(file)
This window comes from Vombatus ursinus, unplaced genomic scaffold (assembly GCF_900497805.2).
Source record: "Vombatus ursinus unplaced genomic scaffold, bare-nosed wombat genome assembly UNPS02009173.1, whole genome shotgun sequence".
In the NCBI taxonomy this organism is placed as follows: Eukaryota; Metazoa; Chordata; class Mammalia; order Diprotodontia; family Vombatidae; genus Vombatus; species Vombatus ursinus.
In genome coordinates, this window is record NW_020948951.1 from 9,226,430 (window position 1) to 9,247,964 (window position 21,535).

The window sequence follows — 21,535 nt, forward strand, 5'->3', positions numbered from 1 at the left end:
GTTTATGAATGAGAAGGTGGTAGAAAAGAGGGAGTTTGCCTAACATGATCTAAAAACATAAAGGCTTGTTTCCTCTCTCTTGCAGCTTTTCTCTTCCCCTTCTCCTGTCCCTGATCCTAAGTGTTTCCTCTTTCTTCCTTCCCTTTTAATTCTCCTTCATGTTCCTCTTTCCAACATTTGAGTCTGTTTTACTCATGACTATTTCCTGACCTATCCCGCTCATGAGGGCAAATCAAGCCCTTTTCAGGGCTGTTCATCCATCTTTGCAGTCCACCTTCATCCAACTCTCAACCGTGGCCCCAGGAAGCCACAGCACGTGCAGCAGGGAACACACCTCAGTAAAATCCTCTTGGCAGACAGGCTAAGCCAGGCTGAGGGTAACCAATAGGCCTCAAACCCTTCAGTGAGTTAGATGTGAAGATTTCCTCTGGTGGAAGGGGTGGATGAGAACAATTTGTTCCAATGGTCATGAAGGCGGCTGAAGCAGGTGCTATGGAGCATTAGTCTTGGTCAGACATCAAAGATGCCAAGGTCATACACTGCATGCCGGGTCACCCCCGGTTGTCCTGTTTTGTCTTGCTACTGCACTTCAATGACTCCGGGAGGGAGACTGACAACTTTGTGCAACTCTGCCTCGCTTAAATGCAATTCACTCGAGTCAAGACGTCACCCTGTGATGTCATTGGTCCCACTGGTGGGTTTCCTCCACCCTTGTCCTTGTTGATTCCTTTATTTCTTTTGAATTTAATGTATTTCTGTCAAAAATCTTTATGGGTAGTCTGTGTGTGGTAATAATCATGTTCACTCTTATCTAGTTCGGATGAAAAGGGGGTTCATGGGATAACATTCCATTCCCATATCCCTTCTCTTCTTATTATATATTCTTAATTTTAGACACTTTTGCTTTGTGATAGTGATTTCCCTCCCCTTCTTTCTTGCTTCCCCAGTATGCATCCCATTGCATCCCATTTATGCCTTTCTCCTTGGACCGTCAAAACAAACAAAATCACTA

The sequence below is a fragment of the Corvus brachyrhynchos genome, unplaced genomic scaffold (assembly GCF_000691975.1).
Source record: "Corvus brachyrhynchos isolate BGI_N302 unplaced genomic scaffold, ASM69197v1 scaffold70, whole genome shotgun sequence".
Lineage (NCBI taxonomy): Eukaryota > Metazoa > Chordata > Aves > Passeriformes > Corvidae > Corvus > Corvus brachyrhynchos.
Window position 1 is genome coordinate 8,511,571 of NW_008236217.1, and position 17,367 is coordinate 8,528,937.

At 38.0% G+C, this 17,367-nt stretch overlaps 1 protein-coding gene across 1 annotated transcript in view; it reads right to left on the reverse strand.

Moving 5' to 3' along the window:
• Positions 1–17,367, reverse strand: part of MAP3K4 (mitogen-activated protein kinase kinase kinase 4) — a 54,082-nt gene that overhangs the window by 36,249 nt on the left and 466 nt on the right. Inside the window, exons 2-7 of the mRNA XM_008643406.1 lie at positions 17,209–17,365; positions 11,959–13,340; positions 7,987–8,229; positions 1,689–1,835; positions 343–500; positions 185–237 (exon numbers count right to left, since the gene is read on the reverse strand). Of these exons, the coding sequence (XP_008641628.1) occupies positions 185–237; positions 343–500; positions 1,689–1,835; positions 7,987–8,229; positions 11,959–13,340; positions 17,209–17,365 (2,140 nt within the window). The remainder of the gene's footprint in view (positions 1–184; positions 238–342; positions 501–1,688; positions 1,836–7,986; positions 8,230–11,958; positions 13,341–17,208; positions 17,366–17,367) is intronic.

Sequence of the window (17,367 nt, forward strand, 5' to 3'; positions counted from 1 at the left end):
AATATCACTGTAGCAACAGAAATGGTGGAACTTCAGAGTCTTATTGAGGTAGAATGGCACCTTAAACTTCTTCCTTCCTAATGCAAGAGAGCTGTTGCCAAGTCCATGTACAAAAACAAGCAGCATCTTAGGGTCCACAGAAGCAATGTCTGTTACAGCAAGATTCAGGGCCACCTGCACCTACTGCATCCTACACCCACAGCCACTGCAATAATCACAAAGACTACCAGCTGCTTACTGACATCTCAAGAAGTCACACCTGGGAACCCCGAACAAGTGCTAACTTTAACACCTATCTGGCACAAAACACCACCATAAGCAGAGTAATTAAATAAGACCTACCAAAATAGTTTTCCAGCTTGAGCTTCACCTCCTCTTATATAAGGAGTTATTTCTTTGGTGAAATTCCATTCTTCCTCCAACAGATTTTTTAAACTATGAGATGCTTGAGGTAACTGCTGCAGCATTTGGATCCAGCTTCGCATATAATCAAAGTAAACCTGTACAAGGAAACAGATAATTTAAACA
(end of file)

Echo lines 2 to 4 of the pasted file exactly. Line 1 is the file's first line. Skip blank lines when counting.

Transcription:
Source record: "Vombatus ursinus unplaced genomic scaffold, bare-nosed wombat genome assembly UNPS02009173.1, whole genome shotgun sequence".
In the NCBI taxonomy this organism is placed as follows: Eukaryota; Metazoa; Chordata; class Mammalia; order Diprotodontia; family Vombatidae; genus Vombatus; species Vombatus ursinus.
In genome coordinates, this window is record NW_020948951.1 from 9,226,430 (window position 1) to 9,247,964 (window position 21,535).